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JTR Captivator 215PRO Subwoofer- The Bassaholic Buster

JTR Captivator 215PRO Subwoofer

JTR Captivator 215PRO Subwoofer


  • Product Name: Captivator 215PRO
  • Manufacturer: JTR Speakers
  • Review Date: May 28, 2020 04:00
  • MSRP: $1,799 - Passive, $2,799 - Active
  • First Impression: Gotta Have It!
  • Buy Now
  • Frequency +/- 3db: 27-190hz (tuned to 27hz)
  • Alignment: Bass Reflex Design tuned to 27hz
  • Driver: Two 15″ subwoofer drivers with 19 mm Xmax (each way) and 60mm Xmech (peak to peak)
  • Sensitivity (half space): 101db, 1 watt, 2 volts, 4 ohms (half space)
  • Usable Output: 137db
  • Recommended Amplification: 2400 watts RMS
  • Impedance: 4 ohm
  • Amplifier: Optional 2400 watt RMS, DSP optimized, class D amplifier
  • Dimensions (HxWxD): 40″ x 18″x 30″
  • Construction: 15mm Baltic Birch, Void Free, Grade “BB”
  • Exterior Finish: Line-X Coating
  • Connectors: Dual Neutrik NL4 (Passive version), RCA and XLR (Active version)
  • Warranty: 5-year Manufacturer defect

Executive Overview

Audioholics recently went out for a scenic drive to sunny Wisconsin, and along the way we decided to make a stop at JTR Speakers to test a few of their subwoofers. Anyone with even the vaguest knowledge of JTR Speakers will know that their subwoofers are pretty extreme regarding performance, and one sub that we tested which had absolutely pulverizing performance was the Captivator 215PRO. The JTR Captivator 215PRO is not a home audio subwoofer but is meant for large venue sound reinforcement that you might find in large clubs, auditoriums, or outdoor concerts. The demands of pressurizing such large spaces with low-frequency pressure waves are much greater than that of any domestic listening environment. These subs are exceedingly powerful and are often used in large sets of subwoofers rather than a single sub. Audioholics doesn’t normally deal with pro-audio stuff like the Captivator 215PRO, but the experience of testing this thing was so extraordinary that we had to report on it. 

2020 Captivator 215pro _bare.jpg    2020 Captivator 215pro _inside.jpg

The Captivator 215PRO uses two high-sensitivity 15” drivers that have a one-way linear travel of 19mm which is a pretty substantial amount of throw for a 15” in the pro-audio world. The drivers are mounted in a large, slot-ported cabinet that has built-in handles and a rugged Line-X coating. Casters are built-in at a cabinet angle for easy transportation. The 215PRO can be had in either a passive or active version. The active version comes with a 2,400 watt RMS amp. Obviously these drivers can handle a ton of power.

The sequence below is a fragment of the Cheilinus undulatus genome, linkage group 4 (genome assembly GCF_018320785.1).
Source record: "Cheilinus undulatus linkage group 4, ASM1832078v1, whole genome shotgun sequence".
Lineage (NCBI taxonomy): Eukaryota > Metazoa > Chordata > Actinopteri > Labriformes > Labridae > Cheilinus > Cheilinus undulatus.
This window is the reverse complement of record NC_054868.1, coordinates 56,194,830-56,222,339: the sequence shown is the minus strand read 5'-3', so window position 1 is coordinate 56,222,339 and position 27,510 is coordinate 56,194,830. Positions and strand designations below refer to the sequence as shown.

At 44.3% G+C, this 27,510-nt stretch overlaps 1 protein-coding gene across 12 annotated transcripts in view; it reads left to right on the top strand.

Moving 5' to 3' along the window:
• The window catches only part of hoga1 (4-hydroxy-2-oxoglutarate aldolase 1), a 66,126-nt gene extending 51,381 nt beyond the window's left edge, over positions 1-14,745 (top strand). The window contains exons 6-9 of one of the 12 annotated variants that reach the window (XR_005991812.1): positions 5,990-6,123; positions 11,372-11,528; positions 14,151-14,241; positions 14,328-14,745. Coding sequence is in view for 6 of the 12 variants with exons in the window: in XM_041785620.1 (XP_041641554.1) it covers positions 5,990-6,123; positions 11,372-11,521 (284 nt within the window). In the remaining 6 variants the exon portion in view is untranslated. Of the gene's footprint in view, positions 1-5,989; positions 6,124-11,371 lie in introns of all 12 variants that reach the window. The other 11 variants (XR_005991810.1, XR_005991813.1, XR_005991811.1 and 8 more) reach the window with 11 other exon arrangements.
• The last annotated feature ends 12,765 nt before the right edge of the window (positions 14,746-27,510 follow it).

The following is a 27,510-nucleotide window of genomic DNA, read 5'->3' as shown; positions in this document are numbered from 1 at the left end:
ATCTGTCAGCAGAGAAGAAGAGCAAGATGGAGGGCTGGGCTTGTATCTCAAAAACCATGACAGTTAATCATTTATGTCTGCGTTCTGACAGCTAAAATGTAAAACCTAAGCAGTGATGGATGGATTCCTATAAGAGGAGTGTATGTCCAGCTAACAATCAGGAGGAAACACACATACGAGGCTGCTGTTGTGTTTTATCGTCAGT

On a crisp May morning (weather recorded at 50 degrees Fahrenheit and 63% Relative Humidity), we set our mic up at a 2-meter distance from the sub and calibrated it with a 20dB attenuator since our regular measurements system didn’t have enough dynamic range to accurately record the full force of the Captivator 215PRO.

215 Frequency Responses.jpg 

The above graph shows the measured frequency responses for the Captivator 215PRO subwoofer with changes to the response that can be made with the LF Adjust knob. We see a nicely flat response that can be made to emphasize or deemphasize deep bass depending on the LF Adjust setting. What is advantageous here is that many pro-audio subs intended for PA-type systems do not normally dig this deep. Many of them rapidly roll-off below 40 Hz whereas the 215PRO has a strong response to below 30 Hz. That makes the 215PRO a good choice for music genres that can have deep bass such as electronic music subgenres like dubstep or drum’n’bass.

 215 cea-2010 table.jpg

JTR breaks all records for mid-bass output for any subwoofer tested by Audioholics

The above CEA-2010 measurements are short-term bursts that show the subwoofer’s clean peak SPL before heavy distortion sets in. Our measurements have been referenced to 2-meter RMS, which is 9 dB down from the standard requirement for the measurements to be shown at 1-meter peak. However most publicly available CEA-2010 measurements are shown at 2-meter RMS, so we followed that convention. From these measurements, we can see massive output from 25 Hz and above, averaging a staggering 127 dB above 40 Hz. That is just huge output, and it was nearly concussive to test since I wasn’t that far from the sub when running these test tones. This is well into the ‘chest-punch’ territory of SPL, and if you are close enough to the sub at those output levels, this is ‘ribcage-bruising’ territory. This easily breaks all records for mid-bass output for any subwoofer tested by Audioholics. If we are to give it a bassaholic room size rating, this easily secures an ‘Extreme’ room rating (meaning the sub is suitable for 5,000 cubic foot rooms); in fact, you could half the headroom of the Captivator 215PRO and it would still easily secure an ‘Extreme’ room rating, but that isn’t surprising since it was designed to pressurize much larger spaces than is found in a home. Brutal!

215 long term sweeps.jpg 

Testing for long-term output compression was done by first conducting a 20-second sweep tone where 50 Hz hit 90 dB with the subwoofer 2 meters from the microphone. We then conduct further 20-second sweeps by raising the gain by 5 dB until no more output could be wrung out of the subwoofer. These tests show us the long-term continuous headroom that the subwoofer is capable of. We can see that the Captivator 215PRO is capable of a continuous 125 dB from 40 Hz to 160 Hz. That is very good for live sound subs with such a deep tuning frequency and absolutely monstrous output relative to the subs that we normally deal with here at Audioholics. If I tried to run any sub at these loudness levels in a residential neighborhood I would earn a noise citation from police within 5 minutes. Compression behavior is quite good with not much of a response shape change from nominal output levels to maximum output levels.